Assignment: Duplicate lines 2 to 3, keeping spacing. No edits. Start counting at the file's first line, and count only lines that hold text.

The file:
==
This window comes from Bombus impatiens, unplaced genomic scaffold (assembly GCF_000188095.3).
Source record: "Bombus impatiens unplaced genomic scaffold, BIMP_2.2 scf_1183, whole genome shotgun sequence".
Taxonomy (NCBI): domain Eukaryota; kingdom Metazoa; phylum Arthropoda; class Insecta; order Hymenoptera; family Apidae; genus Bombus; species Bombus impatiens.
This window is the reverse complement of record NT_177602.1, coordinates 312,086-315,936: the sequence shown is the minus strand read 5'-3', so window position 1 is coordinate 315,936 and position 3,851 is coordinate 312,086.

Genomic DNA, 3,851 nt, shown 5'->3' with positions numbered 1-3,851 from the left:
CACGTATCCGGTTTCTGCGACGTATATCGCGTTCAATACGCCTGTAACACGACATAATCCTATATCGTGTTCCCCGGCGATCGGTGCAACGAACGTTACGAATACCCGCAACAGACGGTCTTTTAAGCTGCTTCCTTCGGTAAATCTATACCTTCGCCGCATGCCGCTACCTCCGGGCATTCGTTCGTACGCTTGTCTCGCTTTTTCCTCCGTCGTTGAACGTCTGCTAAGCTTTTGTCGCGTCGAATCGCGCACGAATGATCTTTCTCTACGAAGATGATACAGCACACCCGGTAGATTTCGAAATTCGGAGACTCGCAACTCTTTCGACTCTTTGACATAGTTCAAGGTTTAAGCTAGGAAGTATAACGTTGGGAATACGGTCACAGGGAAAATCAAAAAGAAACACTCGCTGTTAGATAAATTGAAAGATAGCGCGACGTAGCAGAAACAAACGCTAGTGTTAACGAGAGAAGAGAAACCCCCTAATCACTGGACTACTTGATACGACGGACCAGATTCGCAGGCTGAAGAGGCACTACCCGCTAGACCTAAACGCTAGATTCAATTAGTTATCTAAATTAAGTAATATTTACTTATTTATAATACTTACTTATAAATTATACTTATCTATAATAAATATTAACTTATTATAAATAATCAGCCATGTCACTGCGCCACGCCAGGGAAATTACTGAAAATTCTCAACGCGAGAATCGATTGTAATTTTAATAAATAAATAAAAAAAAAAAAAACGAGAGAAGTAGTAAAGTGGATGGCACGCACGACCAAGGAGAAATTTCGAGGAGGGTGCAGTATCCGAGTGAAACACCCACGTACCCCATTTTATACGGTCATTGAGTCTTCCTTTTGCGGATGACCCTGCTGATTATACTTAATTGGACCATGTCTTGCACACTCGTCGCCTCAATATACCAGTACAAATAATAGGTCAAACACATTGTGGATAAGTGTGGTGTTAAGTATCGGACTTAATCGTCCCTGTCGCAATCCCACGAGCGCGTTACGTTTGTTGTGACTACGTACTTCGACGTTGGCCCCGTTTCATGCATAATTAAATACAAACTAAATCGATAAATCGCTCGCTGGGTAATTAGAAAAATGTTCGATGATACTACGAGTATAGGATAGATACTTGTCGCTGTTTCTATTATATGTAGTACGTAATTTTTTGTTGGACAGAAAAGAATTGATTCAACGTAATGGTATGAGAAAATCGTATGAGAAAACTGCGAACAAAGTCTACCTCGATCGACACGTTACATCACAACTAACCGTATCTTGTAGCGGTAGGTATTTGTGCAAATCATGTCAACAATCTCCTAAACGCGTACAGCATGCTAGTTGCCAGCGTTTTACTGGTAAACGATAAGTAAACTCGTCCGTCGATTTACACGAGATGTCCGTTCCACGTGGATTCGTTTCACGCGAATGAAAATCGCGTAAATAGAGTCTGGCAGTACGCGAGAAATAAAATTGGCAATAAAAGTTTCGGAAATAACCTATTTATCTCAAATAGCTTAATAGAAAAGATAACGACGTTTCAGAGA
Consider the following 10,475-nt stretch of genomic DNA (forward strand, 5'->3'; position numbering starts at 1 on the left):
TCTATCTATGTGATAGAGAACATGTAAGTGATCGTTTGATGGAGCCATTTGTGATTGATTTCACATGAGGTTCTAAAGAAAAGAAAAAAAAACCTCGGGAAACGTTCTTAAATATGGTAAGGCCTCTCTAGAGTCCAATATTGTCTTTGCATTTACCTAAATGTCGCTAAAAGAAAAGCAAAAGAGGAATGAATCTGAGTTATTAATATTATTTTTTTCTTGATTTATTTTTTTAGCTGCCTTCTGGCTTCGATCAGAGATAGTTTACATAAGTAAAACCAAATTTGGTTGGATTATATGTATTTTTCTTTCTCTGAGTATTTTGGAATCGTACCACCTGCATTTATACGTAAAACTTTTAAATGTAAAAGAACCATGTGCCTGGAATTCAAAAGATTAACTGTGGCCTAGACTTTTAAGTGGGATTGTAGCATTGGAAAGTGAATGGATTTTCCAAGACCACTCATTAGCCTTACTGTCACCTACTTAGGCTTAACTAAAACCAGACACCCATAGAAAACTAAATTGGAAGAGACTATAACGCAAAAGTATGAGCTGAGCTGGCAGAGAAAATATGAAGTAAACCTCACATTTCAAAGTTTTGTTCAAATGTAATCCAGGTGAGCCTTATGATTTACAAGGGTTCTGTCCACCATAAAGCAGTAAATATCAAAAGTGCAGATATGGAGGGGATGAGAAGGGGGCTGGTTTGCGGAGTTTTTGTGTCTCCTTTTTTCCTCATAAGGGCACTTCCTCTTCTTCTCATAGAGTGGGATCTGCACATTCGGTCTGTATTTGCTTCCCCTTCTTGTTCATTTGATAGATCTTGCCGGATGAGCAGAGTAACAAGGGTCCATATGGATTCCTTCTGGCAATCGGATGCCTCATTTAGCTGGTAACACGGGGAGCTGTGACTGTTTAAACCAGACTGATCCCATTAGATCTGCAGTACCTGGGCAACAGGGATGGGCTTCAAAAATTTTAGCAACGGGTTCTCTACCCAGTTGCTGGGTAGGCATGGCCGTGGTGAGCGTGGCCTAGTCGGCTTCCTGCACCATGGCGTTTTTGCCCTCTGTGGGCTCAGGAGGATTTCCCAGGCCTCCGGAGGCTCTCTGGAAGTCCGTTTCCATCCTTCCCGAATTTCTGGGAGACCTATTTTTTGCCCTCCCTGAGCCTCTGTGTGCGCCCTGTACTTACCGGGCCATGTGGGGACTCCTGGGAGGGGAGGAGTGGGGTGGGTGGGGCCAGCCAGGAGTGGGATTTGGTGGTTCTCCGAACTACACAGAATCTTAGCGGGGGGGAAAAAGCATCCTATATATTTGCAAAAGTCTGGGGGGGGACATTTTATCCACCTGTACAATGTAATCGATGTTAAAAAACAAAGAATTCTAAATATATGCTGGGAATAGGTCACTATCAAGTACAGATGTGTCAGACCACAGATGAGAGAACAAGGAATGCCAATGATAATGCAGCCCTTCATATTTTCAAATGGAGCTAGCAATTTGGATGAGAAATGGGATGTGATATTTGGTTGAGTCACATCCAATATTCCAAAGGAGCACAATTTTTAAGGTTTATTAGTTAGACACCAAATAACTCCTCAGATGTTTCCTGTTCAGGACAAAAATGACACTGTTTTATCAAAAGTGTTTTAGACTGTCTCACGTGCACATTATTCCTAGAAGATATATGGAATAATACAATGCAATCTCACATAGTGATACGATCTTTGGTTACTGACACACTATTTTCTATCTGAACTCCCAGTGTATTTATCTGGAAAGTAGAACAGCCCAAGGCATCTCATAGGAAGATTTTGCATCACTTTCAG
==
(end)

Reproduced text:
Source record: "Bombus impatiens unplaced genomic scaffold, BIMP_2.2 scf_1183, whole genome shotgun sequence".
Taxonomy (NCBI): domain Eukaryota; kingdom Metazoa; phylum Arthropoda; class Insecta; order Hymenoptera; family Apidae; genus Bombus; species Bombus impatiens.